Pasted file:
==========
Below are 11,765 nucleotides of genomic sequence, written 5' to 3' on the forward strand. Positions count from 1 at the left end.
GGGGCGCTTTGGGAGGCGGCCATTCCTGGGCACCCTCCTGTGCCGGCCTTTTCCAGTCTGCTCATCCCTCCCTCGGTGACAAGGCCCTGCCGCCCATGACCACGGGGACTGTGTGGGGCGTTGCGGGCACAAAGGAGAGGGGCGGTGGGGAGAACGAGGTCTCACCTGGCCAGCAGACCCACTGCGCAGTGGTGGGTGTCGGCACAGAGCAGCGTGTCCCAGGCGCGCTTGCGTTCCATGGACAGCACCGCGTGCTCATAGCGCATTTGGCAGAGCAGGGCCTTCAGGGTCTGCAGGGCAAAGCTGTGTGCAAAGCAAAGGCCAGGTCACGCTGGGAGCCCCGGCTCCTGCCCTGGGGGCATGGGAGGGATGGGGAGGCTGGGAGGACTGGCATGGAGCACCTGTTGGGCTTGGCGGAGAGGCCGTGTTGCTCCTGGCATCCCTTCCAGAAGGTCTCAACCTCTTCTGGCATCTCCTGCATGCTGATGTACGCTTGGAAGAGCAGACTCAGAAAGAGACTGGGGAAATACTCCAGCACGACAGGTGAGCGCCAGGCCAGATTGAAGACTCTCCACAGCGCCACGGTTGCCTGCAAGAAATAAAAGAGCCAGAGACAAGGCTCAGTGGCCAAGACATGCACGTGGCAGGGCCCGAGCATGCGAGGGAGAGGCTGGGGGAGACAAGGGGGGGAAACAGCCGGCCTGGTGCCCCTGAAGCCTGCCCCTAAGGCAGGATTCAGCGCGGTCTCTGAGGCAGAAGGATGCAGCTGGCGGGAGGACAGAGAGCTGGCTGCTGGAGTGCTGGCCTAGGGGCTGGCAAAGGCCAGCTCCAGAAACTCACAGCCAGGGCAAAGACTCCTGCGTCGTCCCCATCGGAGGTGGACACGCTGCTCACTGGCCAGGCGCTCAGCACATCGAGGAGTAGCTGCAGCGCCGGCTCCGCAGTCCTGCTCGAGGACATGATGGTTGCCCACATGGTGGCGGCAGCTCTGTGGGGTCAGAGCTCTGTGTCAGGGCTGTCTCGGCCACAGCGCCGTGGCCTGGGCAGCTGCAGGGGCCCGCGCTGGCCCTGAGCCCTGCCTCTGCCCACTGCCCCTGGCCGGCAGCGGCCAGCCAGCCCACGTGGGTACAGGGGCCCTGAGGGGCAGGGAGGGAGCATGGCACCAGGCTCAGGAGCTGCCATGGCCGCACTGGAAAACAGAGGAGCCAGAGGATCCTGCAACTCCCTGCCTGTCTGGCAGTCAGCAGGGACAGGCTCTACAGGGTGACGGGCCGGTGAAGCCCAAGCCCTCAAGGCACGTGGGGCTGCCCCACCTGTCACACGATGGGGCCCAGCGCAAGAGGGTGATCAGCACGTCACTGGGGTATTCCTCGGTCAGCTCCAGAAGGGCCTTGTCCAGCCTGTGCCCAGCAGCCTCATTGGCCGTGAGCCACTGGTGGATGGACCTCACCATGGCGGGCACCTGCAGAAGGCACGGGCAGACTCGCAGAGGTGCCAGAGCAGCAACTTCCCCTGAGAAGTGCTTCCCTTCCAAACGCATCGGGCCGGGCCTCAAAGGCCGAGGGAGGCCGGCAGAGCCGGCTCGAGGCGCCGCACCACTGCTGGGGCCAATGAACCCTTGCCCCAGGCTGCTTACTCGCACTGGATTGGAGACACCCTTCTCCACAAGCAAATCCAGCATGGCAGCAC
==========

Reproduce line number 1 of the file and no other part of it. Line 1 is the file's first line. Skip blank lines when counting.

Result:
Below are 11,765 nucleotides of genomic sequence, written 5' to 3' on the forward strand. Positions count from 1 at the left end.